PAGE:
During the first week in March 2022, the New York Times published three articles on Italy and its relationship with Russia that has changed since Putin’s invasion of Ukraine. The first article reported on Prime Minister Mario Draghi’s speech to the Italian Parliament on March 1 affirming his country’s unity with NATO against Russia.
Because Italy receives more than 40% of its natural gas from Russia, aligning itself with NATO and imposing sanctions on Russia would surely have a boomerang effect. “In case of interruptions of gas supplies from Russia, Italy has more to lose compared to other European countries that rely on different sources,” Draghi said, but “this does not diminish our determination to support sanctions that we deem justified and necessary.” Italy is standing firmly with its European allies.
This was not always the case. During much of the post-WWII era, Italy had maintained a close connection with Russia. Following the fall of Mussolini’s fascist regime, Italy’s Communist Party was the largest outside the Soviet bloc. Italy was once seen by both Russia and nervous NATO allies as the soft underbelly of Europe, allowing Putin more influence in the region.
Italy’s ties to Russia have been particularly strong in the port city of Bari in Puglia, which houses the tomb of St. Nicholas, a saint revered in both countries. Sailors brought the relics of St. Nicholas from present-day Turkey to Bari 1,000 years ago. They have been entombed in the Basilica San Nicola ever since. While the basilica is Roman Catholic, once a week it invites the Orthodox faithful to hold their own service. In 2007 Putin himself went to Bari and knelt in front of St. Nicholas’s tomb. Years earlier he donated a statue of the saint that stands in front of the piazza of the basilica.
Today Bari is an epicenter for the tensions between Ukrainian and Russian residents of the city. Many former Ukrainians come to pray to St. Nicholas to end the war. Residents have petitioned the city for removal of the plaque bearing Putin’s dedication of the statue.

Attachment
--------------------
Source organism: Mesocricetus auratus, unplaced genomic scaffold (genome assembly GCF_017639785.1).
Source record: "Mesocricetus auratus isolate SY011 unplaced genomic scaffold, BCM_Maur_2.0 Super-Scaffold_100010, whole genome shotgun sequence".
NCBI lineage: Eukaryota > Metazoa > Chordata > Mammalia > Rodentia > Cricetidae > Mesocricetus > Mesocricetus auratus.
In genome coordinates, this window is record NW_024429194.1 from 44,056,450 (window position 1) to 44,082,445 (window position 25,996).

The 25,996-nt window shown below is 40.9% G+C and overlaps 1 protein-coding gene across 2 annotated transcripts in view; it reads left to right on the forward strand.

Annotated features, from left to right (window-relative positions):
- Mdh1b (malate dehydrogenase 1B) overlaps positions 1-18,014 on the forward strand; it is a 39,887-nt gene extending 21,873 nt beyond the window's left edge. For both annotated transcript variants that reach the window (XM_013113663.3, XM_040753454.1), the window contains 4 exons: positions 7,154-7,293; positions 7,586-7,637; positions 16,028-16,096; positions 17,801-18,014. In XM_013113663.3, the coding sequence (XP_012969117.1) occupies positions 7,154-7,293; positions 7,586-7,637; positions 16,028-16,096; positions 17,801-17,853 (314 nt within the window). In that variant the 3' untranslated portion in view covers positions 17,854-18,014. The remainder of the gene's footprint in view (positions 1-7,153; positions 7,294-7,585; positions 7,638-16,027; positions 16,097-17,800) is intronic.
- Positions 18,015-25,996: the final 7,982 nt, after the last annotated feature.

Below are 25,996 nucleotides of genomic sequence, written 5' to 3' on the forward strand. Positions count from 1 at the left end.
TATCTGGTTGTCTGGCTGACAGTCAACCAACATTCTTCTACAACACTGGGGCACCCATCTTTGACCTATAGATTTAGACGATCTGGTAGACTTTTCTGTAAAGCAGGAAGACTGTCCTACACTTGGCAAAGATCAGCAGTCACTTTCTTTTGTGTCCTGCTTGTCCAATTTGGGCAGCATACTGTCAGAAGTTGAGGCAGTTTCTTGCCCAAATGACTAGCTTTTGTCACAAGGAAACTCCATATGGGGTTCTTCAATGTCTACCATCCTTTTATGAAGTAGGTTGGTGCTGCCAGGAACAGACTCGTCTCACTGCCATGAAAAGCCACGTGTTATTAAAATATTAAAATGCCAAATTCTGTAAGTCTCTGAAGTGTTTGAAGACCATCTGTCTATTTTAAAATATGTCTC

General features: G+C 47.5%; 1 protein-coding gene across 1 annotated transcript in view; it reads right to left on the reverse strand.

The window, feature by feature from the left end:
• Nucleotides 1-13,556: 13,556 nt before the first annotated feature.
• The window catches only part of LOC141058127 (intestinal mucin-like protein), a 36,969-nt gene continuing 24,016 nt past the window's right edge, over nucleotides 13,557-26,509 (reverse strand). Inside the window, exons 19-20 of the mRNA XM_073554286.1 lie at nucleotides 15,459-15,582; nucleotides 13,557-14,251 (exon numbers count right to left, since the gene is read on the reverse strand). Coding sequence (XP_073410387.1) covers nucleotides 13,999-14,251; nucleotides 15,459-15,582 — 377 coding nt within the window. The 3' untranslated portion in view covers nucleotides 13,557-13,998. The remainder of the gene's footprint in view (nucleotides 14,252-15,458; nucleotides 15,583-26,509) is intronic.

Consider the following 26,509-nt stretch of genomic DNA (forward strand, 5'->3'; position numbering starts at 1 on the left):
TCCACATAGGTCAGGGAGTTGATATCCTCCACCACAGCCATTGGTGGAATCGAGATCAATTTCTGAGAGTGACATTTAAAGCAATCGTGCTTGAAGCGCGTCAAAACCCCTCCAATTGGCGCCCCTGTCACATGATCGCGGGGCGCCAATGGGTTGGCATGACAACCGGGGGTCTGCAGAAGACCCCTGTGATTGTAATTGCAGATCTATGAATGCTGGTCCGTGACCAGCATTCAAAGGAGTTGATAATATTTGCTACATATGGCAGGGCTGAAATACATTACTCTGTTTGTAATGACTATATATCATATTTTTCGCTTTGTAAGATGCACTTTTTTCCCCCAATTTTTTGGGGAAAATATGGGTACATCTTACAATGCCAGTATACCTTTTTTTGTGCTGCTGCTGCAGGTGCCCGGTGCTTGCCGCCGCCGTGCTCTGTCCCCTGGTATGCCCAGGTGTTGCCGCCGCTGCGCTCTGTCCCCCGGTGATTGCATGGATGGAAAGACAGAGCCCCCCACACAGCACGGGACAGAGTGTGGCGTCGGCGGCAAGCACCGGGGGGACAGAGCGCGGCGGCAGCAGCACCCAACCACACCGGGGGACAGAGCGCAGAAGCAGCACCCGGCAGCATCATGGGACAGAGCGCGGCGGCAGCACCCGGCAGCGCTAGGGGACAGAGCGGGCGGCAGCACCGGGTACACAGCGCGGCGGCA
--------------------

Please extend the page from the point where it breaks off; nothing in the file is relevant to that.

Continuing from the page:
Italy’s dependence on Russian energy supplies today prompted Draghi to announce that Italy would accelerate diversification projects, building up renewable energy and new gas supplies, in order not to be dependent on the decisions of a single country. Besides energy, with the rise of the oligarchs, Russia had become a market for Italian agriculture, banking and luxury goods, a market now in peril.
Since the invasion of Ukraine, the European Union and the United States have been pursuing the luxury assets of oligarchs close to Putin. Several superyachts have been seized, and one in particular is under investigation in the Tuscan port of Marina di Carrara. Even in the rarified world of superyachts, the Scheherazade rises above the others: At 459 feet (140 meters) and at a cost of $700 million, it has two helicopter decks, a swimming pool with a retractable cover that converts to a dance floor, a fully outfitted gym, and gold-plated fixtures in the bathrooms.
Called “Putin’s Yacht” by the locals, the Italian financial police have opened an investigation into the ownership of the yacht, which is cloaked in secrecy. Interviews of the ship’s captain and crew have yielded little information as they are under a “watertight nondisclosure agreement.” Dry-docked in the Tuscan port since last September, efforts are now underway for the Scheherazade to set sail as the Italian police race to finish investigating ownership. *
Draghi, a former president of the European Central Bank, has personally called for Europe to take even further measures against Russian oligarchs with assets of more than 10 million euros ($11 million). He wants to intensify pressure on the Russian Central Bank and has asked the Bank of Settlements, which is headquartered in Switzerland, to join the sanctions against oligarchs.
In his speech, Draghi emphasized that Italy and Europe had “adopted an increasingly tough and punitive response to Moscow.” He also said that Italy had responded to the appeal of President Zelensky of Ukraine for military arms, equipment and vehicles: “When a democracy under attack asks for help, it’s not possible to respond only with encouragement.” Draghi set out a vision of Europe calling the Russian invasion “a decisive turning point in European history.”
* On May 6, Italian authorities impounded the Sheherazade, claiming that its owner had “significant economic and commercial ties” with “prominent elements of the Russian government.”